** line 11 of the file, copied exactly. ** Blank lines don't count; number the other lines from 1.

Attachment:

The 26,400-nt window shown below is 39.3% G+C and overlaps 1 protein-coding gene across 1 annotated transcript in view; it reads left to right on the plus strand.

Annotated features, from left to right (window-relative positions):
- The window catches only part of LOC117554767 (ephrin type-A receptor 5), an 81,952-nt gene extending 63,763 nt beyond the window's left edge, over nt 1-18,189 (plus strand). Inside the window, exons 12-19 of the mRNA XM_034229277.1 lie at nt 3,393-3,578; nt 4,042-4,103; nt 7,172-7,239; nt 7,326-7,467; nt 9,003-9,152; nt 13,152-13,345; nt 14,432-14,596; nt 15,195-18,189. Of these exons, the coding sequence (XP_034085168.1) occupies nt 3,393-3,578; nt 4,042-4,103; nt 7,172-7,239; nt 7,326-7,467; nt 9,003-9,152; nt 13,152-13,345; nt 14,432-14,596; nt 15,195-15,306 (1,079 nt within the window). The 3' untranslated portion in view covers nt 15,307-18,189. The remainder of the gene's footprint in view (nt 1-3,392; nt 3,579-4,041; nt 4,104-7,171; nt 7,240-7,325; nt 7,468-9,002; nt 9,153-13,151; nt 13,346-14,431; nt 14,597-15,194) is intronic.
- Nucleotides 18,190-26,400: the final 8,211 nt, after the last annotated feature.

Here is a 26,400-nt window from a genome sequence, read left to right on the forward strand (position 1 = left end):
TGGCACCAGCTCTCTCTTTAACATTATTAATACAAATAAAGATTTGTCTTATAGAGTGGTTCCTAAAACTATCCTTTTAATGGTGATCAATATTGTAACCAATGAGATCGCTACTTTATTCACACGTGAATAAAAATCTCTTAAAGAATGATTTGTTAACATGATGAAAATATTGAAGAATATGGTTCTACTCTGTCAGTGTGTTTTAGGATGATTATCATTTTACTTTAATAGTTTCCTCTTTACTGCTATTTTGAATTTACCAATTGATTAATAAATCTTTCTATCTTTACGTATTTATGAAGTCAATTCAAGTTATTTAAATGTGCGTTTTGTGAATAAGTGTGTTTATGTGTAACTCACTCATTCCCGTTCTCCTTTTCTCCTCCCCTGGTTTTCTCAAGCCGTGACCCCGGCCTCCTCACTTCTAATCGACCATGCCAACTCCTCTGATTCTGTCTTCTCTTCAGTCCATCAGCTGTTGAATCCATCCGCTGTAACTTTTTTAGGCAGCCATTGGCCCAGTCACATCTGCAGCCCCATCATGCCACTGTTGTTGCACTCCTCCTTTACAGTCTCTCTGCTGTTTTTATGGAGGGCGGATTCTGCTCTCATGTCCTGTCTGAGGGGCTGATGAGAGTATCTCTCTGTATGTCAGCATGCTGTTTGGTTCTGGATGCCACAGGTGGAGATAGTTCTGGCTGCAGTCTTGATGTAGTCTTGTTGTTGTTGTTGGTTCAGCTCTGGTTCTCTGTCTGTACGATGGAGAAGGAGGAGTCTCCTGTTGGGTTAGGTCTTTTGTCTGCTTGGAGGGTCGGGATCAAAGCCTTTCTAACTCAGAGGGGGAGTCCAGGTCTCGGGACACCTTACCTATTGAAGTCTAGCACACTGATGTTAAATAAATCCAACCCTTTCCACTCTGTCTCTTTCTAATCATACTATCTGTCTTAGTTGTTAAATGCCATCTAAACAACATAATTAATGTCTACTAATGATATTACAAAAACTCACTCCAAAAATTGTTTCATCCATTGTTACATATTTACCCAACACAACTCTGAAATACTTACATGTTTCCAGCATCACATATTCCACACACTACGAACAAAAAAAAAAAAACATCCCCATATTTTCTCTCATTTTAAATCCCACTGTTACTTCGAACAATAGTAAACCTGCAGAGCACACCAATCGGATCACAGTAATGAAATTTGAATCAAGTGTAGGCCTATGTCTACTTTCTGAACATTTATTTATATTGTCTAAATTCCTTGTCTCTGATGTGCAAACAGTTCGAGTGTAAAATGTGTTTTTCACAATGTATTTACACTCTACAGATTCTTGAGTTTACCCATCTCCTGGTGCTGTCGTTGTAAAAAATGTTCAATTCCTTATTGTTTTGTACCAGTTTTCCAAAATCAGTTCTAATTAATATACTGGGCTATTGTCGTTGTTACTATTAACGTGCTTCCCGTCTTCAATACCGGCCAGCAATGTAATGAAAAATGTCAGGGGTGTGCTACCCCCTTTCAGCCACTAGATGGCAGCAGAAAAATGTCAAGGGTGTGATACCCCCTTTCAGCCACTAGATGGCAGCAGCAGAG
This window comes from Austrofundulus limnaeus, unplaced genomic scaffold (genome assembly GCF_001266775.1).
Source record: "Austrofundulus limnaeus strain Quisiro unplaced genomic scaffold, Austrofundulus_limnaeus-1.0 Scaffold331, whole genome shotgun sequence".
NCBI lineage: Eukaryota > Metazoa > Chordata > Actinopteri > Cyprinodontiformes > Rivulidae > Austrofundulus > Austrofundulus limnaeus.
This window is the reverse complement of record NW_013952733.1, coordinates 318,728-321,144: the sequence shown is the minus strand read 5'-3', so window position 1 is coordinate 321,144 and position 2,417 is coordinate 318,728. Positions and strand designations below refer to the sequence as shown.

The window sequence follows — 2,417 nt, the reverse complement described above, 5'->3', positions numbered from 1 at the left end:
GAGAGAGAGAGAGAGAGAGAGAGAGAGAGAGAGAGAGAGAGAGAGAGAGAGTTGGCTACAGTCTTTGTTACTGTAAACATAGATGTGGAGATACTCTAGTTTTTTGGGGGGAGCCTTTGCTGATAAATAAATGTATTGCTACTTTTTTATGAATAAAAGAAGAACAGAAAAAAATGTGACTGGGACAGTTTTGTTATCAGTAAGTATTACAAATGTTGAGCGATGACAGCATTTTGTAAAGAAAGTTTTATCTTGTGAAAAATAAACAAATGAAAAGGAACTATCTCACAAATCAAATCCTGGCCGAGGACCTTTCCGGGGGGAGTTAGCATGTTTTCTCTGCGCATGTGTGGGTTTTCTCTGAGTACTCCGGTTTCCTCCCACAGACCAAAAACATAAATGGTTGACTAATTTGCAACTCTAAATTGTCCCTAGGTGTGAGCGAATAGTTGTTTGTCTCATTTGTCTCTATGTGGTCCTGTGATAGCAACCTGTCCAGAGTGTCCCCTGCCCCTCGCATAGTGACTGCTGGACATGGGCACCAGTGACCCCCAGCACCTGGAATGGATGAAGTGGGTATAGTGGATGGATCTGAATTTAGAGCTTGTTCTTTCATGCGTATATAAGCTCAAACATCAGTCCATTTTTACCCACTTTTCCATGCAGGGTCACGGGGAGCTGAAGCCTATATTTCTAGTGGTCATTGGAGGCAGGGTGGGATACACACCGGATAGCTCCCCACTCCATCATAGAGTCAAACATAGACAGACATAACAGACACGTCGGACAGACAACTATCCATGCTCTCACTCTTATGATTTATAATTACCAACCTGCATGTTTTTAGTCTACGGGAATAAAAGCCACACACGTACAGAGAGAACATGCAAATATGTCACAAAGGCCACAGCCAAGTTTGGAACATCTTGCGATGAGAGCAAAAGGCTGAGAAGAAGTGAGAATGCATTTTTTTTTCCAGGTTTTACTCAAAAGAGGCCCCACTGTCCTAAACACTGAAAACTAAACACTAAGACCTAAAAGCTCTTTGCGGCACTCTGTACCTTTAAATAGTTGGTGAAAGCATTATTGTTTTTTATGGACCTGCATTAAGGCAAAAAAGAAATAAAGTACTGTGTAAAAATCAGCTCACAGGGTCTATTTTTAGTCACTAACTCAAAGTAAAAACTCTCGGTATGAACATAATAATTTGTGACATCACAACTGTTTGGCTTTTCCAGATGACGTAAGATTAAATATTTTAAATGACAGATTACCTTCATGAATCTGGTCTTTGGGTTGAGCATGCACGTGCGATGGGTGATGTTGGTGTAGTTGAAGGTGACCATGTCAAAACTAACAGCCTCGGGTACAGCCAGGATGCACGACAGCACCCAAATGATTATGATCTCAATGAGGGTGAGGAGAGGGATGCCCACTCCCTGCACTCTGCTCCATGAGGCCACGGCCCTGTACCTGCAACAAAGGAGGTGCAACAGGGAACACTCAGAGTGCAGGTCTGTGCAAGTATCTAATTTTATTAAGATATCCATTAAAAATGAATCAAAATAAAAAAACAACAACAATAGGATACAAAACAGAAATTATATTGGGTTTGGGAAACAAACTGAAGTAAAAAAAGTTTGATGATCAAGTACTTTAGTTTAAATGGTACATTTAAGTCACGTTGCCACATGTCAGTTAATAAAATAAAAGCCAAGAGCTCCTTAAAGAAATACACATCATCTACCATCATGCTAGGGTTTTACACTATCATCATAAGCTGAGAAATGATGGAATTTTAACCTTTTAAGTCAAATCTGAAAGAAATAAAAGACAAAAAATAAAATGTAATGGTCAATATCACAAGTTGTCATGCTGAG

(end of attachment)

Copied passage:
The window sequence follows — 2,417 nt, the reverse complement described above, 5'->3', positions numbered from 1 at the left end: